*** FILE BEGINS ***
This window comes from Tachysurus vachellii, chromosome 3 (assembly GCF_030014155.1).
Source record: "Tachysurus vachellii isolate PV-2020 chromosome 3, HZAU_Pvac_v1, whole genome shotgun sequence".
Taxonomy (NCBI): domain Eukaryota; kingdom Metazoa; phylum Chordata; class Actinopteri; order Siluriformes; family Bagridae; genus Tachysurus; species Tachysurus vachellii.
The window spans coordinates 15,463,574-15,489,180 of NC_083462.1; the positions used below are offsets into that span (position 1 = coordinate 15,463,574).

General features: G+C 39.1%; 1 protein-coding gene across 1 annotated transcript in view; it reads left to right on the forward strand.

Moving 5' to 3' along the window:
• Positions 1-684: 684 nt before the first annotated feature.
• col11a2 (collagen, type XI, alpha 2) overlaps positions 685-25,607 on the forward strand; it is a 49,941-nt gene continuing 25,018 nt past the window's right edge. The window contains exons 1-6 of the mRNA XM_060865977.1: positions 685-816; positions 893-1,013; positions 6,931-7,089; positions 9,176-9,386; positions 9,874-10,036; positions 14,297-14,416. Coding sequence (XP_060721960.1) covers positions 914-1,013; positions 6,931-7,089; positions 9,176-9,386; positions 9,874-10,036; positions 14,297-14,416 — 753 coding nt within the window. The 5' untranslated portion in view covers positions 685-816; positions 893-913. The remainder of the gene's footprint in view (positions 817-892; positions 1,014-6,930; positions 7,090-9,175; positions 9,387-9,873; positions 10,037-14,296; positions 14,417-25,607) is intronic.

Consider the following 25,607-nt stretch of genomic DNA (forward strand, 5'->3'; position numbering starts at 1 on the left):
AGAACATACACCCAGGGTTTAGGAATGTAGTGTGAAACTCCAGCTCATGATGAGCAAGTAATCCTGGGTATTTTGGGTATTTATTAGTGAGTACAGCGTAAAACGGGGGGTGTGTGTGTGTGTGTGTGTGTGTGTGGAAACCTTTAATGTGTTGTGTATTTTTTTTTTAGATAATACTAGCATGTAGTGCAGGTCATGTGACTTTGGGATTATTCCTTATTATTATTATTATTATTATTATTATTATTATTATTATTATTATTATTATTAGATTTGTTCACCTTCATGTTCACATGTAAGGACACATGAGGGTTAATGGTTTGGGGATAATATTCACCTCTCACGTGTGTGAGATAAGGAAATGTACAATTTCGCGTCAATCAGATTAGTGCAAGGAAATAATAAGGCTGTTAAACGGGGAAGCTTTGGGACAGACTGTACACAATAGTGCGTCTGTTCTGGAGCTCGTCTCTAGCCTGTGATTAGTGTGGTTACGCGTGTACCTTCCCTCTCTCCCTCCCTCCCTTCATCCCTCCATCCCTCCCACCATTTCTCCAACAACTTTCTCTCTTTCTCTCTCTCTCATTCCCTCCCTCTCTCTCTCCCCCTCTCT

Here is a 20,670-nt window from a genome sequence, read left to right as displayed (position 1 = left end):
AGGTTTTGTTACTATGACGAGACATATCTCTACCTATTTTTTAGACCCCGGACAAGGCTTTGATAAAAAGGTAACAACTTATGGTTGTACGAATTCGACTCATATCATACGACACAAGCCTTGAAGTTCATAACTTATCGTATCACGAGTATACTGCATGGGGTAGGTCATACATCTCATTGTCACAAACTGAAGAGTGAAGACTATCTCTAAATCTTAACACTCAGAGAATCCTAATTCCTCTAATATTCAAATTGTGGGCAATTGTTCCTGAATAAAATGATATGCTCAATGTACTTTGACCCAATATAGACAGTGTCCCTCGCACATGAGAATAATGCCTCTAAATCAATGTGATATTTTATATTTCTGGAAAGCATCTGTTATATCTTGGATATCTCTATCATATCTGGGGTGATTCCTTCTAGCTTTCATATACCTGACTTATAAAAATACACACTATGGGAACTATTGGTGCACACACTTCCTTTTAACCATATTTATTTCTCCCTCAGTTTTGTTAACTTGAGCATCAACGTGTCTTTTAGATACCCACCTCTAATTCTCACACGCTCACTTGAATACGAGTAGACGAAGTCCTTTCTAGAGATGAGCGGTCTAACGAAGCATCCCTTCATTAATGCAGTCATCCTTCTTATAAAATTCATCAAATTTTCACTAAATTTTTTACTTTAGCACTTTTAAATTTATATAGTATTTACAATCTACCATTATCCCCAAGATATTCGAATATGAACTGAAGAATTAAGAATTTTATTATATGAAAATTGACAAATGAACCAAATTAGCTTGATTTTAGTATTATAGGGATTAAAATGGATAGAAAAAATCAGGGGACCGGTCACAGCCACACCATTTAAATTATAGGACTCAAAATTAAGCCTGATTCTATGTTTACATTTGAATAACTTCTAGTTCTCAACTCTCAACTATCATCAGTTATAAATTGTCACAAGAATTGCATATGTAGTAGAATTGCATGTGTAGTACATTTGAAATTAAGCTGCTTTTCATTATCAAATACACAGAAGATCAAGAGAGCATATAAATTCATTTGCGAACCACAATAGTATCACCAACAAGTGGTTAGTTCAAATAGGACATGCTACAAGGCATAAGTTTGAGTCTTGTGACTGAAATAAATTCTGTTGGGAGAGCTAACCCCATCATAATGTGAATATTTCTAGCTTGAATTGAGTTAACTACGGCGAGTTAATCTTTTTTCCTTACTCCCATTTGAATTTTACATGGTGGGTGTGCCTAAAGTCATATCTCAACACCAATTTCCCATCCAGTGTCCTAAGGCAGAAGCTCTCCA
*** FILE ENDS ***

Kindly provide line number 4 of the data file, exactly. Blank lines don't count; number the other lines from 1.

The window spans coordinates 15,463,574-15,489,180 of NC_083462.1; the positions used below are offsets into that span (position 1 = coordinate 15,463,574).